Suomi satellite reveals Earth’s dark side
The Suomi National Polar-orbiting Partnership satellite captured this nighttime image of the United States.
A remarkable new view of the dark side of our planet from space released today by NASA and the National Oceanic and Atmospheric Administration is just a peek at the nighttime capabilities of the agencies’ newest weather satellite, the Suomi National Polar-orbiting Partnership.
Named for the father of satellite meteorology, University of Wisconsin–Madison professor Verner Suomi, the Suomi NPP satellite is taking images of unprecedented quality from orbit 500 miles above Earth — especially at night.
The Day Night Band, which is the instrument responsible for the “black marble” picture — released today (Dec. 5, 2012) at a meeting of the American Geophysical Union — is part of the Visible Infrared Imaging Radiometer Suite (or VIIRS) onboard Suomi NPP.
“It can observe dim light down to the scale of a single ship on the ocean at night,” says William Straka, a researcher at Madison’s Cooperative Institute for Meteorological Satellite Studies, “or the dull glow of the aurora lighting up the night sky.”
The predecessor to VIIRS was an Air Force defense satellite. Suomi NPP makes high-resolution nighttime images using the visible spectrum of light accessible to the civilian science community at large, which means they can be used in a variety of applications.
Instead of snapping one exposure to produce a photo, VIIRS scans sections of the Earth several times. Millions of pixels in each scan are analyzed individually and balanced so that dark spots are amplified and bright spots don’t obscure their neighbors.
“It’s like having three simultaneous low-light cameras operating at once and we pick the best of various cameras, depending on where we’re looking in the scene,” says Steve Miller, a researcher at NOAA’s Colorado State University Cooperative Institute for Research in the Atmosphere.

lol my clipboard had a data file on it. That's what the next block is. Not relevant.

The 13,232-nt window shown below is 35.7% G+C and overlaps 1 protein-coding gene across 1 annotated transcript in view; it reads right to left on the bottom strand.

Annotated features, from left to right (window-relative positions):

The VIIRS Day Night Band is sensitive enough to be able to capture visible images of the Earth’s atmosphere — even on moonless nights — by making use of very faint, nocturnal atmospheric light called airglow. The results include awe-inducing pictures of bright cities scattered across the globe, but also the best tool meteorologists have to monitor visible weather conditions at night.
Phenomena like the often-dense marine fog which forms at night along the coast near San Francisco, are clearly visible at night in the Day Night Band, adding detail and confidence to weather advisories issued by the National Weather Service.
“But there are other things than the clouds in the atmosphere that are constantly happening at night that would interest people,” Straka says.
Suomi NPP is sensitive enough to see the burning volcanic caldera of Kilauea in Hawaii, fires burning in remote forests of the United States and Australia, and the undulations of auroras at both ends of the Earth.
It can see the lights of fishing boats — which can reveal the patterns of commercial fishing traffic along boundaries laid out in international fishing treaties — or serve up the presence or absence of light across the continents as a proxy for tracking human activity and growth.
In addition, the Day Night Band can show the absence of light due to a natural disaster, such as the aftermath of Hurricane Sandy. Nighttime imagery from before and after Hurricane Sandy made landfall in October showed the size and scope of blackouts and damage in in New York and New Jersey. And then how quickly (or slowly) power was being restored to swamped cities along the East Coast.
“There is a lot more detail than we expected, and we seem to find new and interesting things constantly,” Straka says. “Having the ability to see what is going on at night has so many uses for various government agencies and social and environmental scientists, as well as groups that we haven’t imagined yet.”